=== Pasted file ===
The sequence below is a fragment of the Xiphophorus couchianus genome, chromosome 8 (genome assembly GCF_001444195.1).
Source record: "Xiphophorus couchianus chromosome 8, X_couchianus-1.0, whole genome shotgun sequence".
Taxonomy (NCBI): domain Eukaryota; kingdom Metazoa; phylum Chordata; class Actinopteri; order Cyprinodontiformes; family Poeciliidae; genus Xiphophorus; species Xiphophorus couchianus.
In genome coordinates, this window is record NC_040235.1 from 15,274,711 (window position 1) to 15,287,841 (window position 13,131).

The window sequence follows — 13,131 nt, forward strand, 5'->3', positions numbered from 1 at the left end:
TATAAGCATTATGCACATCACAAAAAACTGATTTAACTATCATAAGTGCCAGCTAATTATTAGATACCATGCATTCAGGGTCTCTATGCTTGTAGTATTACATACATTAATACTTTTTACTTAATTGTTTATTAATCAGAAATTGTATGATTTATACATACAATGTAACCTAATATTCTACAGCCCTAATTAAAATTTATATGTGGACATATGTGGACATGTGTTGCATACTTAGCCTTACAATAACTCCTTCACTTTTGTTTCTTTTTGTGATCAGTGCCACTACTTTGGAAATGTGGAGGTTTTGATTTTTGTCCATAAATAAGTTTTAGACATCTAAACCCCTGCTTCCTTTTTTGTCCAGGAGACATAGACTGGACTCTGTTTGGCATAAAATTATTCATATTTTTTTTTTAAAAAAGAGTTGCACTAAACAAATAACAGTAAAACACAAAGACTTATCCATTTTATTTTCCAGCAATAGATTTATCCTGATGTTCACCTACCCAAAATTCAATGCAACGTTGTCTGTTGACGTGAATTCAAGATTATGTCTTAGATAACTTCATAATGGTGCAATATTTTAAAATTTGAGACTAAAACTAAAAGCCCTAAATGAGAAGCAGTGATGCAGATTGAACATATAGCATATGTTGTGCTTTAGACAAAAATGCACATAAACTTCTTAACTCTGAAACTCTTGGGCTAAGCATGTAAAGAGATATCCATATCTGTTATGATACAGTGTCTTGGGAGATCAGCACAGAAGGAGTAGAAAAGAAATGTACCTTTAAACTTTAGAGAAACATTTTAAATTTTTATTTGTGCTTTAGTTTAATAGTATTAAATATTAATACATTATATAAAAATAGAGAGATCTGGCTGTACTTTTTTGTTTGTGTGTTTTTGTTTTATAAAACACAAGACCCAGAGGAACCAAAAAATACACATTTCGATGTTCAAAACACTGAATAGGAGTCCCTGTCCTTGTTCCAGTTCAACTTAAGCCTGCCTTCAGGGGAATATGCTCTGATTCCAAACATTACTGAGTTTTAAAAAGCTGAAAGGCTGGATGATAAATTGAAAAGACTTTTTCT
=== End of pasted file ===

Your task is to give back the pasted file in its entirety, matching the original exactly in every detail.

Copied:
The sequence below is a fragment of the Xiphophorus couchianus genome, chromosome 8 (genome assembly GCF_001444195.1).
Source record: "Xiphophorus couchianus chromosome 8, X_couchianus-1.0, whole genome shotgun sequence".
Taxonomy (NCBI): domain Eukaryota; kingdom Metazoa; phylum Chordata; class Actinopteri; order Cyprinodontiformes; family Poeciliidae; genus Xiphophorus; species Xiphophorus couchianus.
In genome coordinates, this window is record NC_040235.1 from 15,274,711 (window position 1) to 15,287,841 (window position 13,131).

The window sequence follows — 13,131 nt, forward strand, 5'->3', positions numbered from 1 at the left end:
TATAAGCATTATGCACATCACAAAAAACTGATTTAACTATCATAAGTGCCAGCTAATTATTAGATACCATGCATTCAGGGTCTCTATGCTTGTAGTATTACATACATTAATACTTTTTACTTAATTGTTTATTAATCAGAAATTGTATGATTTATACATACAATGTAACCTAATATTCTACAGCCCTAATTAAAATTTATATGTGGACATATGTGGACATGTGTTGCATACTTAGCCTTACAATAACTCCTTCACTTTTGTTTCTTTTTGTGATCAGTGCCACTACTTTGGAAATGTGGAGGTTTTGATTTTTGTCCATAAATAAGTTTTAGACATCTAAACCCCTGCTTCCTTTTTTGTCCAGGAGACATAGACTGGACTCTGTTTGGCATAAAATTATTCATATTTTTTTTTTAAAAAAGAGTTGCACTAAACAAATAACAGTAAAACACAAAGACTTATCCATTTTATTTTCCAGCAATAGATTTATCCTGATGTTCACCTACCCAAAATTCAATGCAACGTTGTCTGTTGACGTGAATTCAAGATTATGTCTTAGATAACTTCATAATGGTGCAATATTTTAAAATTTGAGACTAAAACTAAAAGCCCTAAATGAGAAGCAGTGATGCAGATTGAACATATAGCATATGTTGTGCTTTAGACAAAAATGCACATAAACTTCTTAACTCTGAAACTCTTGGGCTAAGCATGTAAAGAGATATCCATATCTGTTATGATACAGTGTCTTGGGAGATCAGCACAGAAGGAGTAGAAAAGAAATGTACCTTTAAACTTTAGAGAAACATTTTAAATTTTTATTTGTGCTTTAGTTTAATAGTATTAAATATTAATACATTATATAAAAATAGAGAGATCTGGCTGTACTTTTTTGTTTGTGTGTTTTTGTTTTATAAAACACAAGACCCAGAGGAACCAAAAAATACACATTTCGATGTTCAAAACACTGAATAGGAGTCCCTGTCCTTGTTCCAGTTCAACTTAAGCCTGCCTTCAGGGGAATATGCTCTGATTCCAAACATTACTGAGTTTTAAAAAGCTGAAAGGCTGGATGATAAATTGAAAAGACTTTTTCT